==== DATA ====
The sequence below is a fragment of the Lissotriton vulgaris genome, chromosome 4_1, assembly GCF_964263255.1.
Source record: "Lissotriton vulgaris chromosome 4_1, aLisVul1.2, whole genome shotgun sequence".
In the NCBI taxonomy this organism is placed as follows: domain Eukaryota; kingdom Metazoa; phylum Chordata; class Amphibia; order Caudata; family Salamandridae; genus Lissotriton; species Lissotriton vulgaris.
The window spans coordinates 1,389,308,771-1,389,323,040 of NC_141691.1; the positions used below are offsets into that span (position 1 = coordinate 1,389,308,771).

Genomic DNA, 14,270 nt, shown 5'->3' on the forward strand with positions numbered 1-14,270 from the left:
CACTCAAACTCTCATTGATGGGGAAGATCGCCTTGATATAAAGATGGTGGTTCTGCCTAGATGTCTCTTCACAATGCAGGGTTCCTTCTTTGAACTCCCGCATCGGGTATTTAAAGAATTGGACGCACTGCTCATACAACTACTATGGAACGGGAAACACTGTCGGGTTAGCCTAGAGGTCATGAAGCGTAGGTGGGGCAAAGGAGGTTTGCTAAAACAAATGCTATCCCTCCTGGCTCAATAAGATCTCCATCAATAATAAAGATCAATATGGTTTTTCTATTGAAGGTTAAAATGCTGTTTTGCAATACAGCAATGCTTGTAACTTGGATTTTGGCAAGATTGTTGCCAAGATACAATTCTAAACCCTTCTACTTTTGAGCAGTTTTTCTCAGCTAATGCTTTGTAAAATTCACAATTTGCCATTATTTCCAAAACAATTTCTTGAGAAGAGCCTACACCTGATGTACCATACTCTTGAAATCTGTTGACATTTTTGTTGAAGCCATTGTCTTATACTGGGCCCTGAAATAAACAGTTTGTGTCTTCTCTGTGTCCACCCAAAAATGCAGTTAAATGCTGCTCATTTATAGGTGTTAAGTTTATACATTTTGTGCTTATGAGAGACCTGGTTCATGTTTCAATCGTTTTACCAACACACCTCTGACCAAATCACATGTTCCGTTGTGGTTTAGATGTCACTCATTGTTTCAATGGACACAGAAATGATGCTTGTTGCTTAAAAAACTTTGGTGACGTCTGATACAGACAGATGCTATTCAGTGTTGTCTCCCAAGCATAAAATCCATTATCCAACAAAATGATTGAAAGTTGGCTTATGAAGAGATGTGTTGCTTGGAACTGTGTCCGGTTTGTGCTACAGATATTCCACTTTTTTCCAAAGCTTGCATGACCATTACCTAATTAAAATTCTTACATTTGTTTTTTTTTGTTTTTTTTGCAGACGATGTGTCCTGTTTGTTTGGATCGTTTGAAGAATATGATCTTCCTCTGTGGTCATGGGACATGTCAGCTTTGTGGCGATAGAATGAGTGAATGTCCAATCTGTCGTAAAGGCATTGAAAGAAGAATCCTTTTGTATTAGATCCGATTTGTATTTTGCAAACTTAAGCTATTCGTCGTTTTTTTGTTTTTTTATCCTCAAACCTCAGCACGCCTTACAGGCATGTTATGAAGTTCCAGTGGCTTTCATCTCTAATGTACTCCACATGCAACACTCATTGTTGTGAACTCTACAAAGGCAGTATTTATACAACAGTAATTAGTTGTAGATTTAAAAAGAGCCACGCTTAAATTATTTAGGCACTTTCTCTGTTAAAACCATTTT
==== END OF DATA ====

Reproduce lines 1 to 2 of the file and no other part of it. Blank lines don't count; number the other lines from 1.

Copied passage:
The sequence below is a fragment of the Lissotriton vulgaris genome, chromosome 4_1, assembly GCF_964263255.1.
Source record: "Lissotriton vulgaris chromosome 4_1, aLisVul1.2, whole genome shotgun sequence".